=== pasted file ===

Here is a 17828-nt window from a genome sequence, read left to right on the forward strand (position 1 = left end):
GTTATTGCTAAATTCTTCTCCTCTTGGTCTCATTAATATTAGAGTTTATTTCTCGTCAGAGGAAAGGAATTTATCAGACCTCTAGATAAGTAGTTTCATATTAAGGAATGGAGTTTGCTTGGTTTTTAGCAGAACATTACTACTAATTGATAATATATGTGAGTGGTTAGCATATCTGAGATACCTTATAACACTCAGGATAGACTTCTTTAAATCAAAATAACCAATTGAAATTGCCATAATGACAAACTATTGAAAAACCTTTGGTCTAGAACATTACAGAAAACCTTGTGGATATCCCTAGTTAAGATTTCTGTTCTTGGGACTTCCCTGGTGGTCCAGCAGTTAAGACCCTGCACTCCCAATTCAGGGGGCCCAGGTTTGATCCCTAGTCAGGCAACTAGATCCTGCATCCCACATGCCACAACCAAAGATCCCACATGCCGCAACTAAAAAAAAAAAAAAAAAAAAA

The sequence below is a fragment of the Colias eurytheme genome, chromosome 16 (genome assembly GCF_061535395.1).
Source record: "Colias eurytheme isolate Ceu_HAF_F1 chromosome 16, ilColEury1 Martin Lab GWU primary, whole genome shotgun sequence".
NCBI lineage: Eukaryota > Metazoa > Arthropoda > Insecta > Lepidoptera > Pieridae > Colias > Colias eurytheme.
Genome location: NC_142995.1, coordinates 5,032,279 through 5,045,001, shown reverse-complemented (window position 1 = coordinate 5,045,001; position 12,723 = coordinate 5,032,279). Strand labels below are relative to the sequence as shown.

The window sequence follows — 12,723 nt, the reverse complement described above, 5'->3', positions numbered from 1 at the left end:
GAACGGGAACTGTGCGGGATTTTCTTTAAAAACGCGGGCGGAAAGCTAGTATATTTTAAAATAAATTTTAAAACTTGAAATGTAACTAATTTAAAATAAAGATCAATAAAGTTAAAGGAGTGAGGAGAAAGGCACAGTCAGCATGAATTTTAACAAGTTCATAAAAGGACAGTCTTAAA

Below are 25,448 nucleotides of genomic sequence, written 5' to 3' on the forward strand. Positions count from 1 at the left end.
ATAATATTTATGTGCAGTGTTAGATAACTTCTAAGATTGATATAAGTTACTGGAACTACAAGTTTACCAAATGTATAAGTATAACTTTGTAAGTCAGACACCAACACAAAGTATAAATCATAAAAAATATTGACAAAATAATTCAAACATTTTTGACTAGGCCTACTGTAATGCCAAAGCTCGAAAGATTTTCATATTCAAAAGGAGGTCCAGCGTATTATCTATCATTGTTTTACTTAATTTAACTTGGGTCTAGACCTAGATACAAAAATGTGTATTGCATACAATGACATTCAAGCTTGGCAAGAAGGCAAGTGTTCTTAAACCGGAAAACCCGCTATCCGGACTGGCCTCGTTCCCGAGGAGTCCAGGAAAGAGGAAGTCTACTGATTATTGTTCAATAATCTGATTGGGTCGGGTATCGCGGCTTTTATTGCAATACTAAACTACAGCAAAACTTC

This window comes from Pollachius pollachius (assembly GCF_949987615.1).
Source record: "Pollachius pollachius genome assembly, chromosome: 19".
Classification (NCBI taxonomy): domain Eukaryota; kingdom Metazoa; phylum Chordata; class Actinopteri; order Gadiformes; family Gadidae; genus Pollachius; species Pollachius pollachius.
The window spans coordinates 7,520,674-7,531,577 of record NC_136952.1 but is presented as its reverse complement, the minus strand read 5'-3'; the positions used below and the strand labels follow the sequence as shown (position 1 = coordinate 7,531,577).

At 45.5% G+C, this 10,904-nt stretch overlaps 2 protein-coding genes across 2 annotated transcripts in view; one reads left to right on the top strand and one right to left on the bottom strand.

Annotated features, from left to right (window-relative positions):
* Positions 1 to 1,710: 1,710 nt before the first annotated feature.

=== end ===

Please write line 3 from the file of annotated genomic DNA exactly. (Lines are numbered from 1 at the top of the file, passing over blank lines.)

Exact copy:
The sequence below is a fragment of the Colias eurytheme genome, chromosome 16 (genome assembly GCF_061535395.1).